Skeuomorphs in UI design refer to interface elements that retain obsolete visual or behavioral aspects of the physical objects they are based on. Take for instance the bumps in the
J keys on the iPad virtual keyboard which serve no particular purpose. They are just artifacts of physical keyboards where similar indentations help provide sensory feedback to touch-typists.
Skeuomorphism is nothing new at Apple. They have been alienating users on several occasions, the most recent of which involves the redesigned iCal and Address Book in Lion. The two apps sport a new skeuomorphic look heavily borrowed from their iPad sister apps, Calendar and Contacts.
The iOS-inspired interface came under harsh criticism, dismissed as an unnecessary gimmick and mocked for being hideous and infantile. While these reactions might be disproportionate, they are not unfounded. Here is why:
False affordance. Users may expect the skeuomorph to mimic the behavior of the original object in a particular situation. Failure to meet these expectations will result in frustration and discomfort. Try as you might, there is no way of browsing contacts by manually turning pages in the new Address Book, even though the interface strongly hints at the possibility of this interaction.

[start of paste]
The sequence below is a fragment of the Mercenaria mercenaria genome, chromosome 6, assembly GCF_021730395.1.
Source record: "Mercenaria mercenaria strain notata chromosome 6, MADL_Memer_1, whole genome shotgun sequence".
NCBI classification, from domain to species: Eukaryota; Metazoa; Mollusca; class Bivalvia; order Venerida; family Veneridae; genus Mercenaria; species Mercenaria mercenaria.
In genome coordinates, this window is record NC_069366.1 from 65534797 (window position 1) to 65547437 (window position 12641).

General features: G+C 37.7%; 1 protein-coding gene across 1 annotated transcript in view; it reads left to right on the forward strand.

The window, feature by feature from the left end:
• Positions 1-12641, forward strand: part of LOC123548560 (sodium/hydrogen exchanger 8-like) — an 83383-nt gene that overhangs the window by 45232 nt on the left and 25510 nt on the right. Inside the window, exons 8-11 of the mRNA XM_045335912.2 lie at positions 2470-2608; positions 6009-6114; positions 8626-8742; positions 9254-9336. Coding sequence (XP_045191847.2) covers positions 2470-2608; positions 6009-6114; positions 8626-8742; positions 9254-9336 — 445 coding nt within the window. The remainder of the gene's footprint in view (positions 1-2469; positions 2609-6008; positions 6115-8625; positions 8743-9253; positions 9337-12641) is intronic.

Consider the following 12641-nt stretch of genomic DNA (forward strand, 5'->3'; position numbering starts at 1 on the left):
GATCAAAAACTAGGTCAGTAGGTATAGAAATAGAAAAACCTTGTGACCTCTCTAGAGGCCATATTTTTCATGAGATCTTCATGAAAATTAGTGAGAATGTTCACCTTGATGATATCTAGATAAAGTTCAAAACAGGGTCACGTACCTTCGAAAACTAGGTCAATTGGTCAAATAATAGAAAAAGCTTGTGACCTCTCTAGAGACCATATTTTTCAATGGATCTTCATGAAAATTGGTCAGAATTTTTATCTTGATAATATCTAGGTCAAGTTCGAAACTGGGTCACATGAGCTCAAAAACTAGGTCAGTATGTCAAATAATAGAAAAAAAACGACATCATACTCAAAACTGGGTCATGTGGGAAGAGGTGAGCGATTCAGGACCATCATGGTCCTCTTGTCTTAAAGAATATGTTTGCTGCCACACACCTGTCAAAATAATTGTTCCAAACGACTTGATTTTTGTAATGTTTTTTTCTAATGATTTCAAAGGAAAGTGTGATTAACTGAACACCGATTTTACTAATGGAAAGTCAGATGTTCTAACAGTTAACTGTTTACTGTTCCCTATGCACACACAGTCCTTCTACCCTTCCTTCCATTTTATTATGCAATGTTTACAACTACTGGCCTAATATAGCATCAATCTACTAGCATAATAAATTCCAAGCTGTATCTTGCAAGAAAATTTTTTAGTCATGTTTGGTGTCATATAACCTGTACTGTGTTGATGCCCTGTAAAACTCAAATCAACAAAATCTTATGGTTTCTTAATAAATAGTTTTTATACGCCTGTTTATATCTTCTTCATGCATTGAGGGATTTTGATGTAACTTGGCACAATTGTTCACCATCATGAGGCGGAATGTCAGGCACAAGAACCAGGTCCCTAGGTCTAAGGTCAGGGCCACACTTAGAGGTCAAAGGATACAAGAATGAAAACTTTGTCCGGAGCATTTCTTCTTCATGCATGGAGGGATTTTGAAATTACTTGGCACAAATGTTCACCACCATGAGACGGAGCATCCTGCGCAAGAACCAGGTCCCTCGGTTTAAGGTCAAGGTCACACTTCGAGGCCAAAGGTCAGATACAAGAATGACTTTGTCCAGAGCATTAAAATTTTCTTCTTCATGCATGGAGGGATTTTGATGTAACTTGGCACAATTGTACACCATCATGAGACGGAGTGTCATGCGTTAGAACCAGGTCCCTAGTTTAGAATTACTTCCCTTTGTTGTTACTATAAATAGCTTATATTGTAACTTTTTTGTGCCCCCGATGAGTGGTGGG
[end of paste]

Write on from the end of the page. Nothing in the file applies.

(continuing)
Visual noise distracts users and negatively affect their productivity. Skeuomorphs are greedy for both screen real-estate and users’ attention, on the expense of efficiency and usability. The stitches in the iCal navigation bar illustrate this point.
Functional limitations dictated by the original object may severely harm the user experience. The lack of a convenient three-pane view in the new Address Book is a perfect example.
Disorienting users as a result of using an alien language that does not take advantage of the experience acquired through prior interactions with standard interfaces.
Alienating users with an excessive emphasis on aesthetics.
Then again, it’s not all doom and gloom for skeuomorphic interfaces. Their playfulness may have a more powerful emotional impact on users; a contact management app that looks like an actual address book has more chances of establishing an emotional bond with its users and engaging them on the long run. Its distinctive personality might not always favor productivity, but that would be perfectly okay for the average user. The very tone of Apple’s marketing is primarily emotional, and the skeuomorphic interfaces on both on iOS and on OS X perfectly serve their agenda.